Our comment: Given the incredibly reasonable price of this VTEC solenoid, we find it hard to justify the time and effort that goes into replacing a complete gasket kit, and we’d much prefer to replace the whole unit.
Although there are cheaper third-party options available on the market, we feel that this option is reasonably priced enough not to justify going for the cheaper alternatives that are unlikely to match the OEM quality.
Before purchasing, we highly recommend ensuring that this is the correct part for your car. If you’re a Honda S2000 owner, you’ll want to check out our next option.
Genuine OEM Honda S2000 VTEC Solenoid (15810-PCX-A03)
- Manufacturer: Honda
- Model number: 15810-PCX-A03
- Fitment: 2000-2009 Honda S2000
- Purchase link: Genuine OEM Honda S2000 VTEC Solenoid (15810-PCX-A03)
Our comment: Unfortunately, things are a little more expensive for S2000 owners when replacing the VTEC solenoid.
If you’re suffering from leaking oil around the VTEC solenoid, it may be worth considering replacing the gaskets alone first to see if this solves the problem, which we have listed below.
Genuine OEM Honda K-Series Gasket Kit
- Manufacturer: Honda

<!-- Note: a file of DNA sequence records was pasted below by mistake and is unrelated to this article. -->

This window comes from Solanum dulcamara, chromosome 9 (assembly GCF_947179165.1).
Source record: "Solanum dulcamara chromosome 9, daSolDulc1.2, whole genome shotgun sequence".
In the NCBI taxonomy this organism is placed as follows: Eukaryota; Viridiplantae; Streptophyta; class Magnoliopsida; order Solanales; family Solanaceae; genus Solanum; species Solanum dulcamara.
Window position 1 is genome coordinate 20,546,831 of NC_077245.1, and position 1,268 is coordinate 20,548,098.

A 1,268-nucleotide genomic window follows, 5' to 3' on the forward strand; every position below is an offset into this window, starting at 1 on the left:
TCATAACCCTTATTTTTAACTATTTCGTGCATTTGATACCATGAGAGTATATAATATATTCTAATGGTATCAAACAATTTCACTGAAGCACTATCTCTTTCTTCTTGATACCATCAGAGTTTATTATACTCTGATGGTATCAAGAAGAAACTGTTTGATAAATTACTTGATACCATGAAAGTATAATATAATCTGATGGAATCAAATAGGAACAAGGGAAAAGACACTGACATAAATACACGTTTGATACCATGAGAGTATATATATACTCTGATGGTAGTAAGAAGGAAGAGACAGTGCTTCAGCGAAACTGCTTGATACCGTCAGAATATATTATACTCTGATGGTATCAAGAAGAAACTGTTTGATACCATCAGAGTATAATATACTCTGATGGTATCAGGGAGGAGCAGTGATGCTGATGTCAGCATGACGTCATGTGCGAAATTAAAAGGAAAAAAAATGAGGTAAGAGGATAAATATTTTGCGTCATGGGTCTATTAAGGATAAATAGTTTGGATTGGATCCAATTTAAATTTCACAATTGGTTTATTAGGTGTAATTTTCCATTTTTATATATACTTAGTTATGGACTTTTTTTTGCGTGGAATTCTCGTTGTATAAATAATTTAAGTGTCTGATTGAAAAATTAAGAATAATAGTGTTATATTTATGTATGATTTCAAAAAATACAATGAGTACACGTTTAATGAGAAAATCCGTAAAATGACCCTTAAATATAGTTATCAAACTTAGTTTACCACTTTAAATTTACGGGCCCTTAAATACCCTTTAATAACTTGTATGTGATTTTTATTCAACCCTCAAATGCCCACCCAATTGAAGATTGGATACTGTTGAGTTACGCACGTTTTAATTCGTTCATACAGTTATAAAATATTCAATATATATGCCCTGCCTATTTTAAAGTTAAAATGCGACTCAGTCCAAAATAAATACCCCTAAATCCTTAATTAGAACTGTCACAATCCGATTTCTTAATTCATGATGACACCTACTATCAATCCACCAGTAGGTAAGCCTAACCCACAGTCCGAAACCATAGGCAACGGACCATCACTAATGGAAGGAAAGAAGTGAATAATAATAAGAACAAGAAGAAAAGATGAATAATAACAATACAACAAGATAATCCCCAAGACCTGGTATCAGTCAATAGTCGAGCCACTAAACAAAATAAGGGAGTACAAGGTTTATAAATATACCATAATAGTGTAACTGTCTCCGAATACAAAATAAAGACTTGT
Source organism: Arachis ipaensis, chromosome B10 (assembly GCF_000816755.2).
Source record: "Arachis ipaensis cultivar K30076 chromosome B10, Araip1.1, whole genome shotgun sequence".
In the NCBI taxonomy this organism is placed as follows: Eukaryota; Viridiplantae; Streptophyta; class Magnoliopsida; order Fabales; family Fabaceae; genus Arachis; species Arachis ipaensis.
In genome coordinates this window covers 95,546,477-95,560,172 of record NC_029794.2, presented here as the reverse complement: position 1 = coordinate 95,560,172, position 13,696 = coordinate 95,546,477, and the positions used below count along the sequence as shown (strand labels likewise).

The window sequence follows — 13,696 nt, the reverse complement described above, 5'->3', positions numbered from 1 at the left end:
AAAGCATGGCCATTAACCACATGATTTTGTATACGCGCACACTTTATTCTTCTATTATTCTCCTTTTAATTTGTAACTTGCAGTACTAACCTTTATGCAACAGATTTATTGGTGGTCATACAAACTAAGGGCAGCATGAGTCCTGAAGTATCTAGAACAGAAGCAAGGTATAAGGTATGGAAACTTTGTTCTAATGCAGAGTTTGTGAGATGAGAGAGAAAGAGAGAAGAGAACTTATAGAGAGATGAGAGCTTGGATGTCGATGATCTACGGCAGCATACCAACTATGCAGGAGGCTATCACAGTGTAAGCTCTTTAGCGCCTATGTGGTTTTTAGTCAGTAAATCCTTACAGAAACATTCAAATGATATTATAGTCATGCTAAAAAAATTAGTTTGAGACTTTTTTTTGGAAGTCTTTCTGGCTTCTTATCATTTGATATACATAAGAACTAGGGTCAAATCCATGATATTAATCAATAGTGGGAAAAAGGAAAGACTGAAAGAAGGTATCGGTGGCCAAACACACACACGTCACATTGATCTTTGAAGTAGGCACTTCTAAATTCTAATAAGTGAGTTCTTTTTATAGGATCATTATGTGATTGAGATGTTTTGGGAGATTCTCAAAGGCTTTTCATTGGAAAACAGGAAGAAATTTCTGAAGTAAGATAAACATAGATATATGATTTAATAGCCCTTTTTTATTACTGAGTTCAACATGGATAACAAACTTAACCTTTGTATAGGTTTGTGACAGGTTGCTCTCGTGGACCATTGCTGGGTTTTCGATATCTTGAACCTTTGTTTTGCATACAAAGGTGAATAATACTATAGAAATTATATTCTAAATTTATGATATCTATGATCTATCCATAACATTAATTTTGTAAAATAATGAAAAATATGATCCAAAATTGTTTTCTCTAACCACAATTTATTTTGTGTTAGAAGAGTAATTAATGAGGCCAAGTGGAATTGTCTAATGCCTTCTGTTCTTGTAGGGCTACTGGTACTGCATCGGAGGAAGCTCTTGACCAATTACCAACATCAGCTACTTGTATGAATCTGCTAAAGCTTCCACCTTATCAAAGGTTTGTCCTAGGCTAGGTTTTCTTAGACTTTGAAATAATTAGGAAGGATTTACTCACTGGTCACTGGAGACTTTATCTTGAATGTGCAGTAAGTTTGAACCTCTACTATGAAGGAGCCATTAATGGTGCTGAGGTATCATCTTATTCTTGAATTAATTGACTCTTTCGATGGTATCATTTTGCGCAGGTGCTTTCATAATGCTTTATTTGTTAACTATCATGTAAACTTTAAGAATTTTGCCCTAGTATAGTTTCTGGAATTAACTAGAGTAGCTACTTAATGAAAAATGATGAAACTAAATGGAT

- Fitment: 2002-2006 Acura RSX Base, Type S
- Model numbers: 15815-RAA-A02
- Purchase link: Genuine OEM Honda K-Series Gasket Kit
2007-2001 Honda Civic Si
Our comment: There are some reasonably-priced OEM choices out there for the K-Series owners looking to replace their gasket kit, such as this one. However, we would consider opting for a whole VTEC solenoid to try and eliminate issues further down the line.
Genuine OEM Honda S2000 VTEC Solenoid Gasket (15825-PCX-015)
- Manufacturer: Honda
- Model number: 15825-PCX-015
- Purchase link: Genuine OEM Honda S2000 VTEC Solenoid Gasket (15825-PCX-015)
Our comment: For the S2000 owners, this genuine OEM gasket kit is ideal for attempting to fix the perished rubber gasket on your existing solenoid that may be leaking oil.
If you’re experiencing further issues other than oil leaks, then we highly recommend opting for the VTEC solenoid listed above.
When there’s an issue with your VTEC solenoid, it’s likely to leave your car stumbling along in limp mode at a fraction of the power you’re used to, where you may not even be able to go above 3,000 rpm.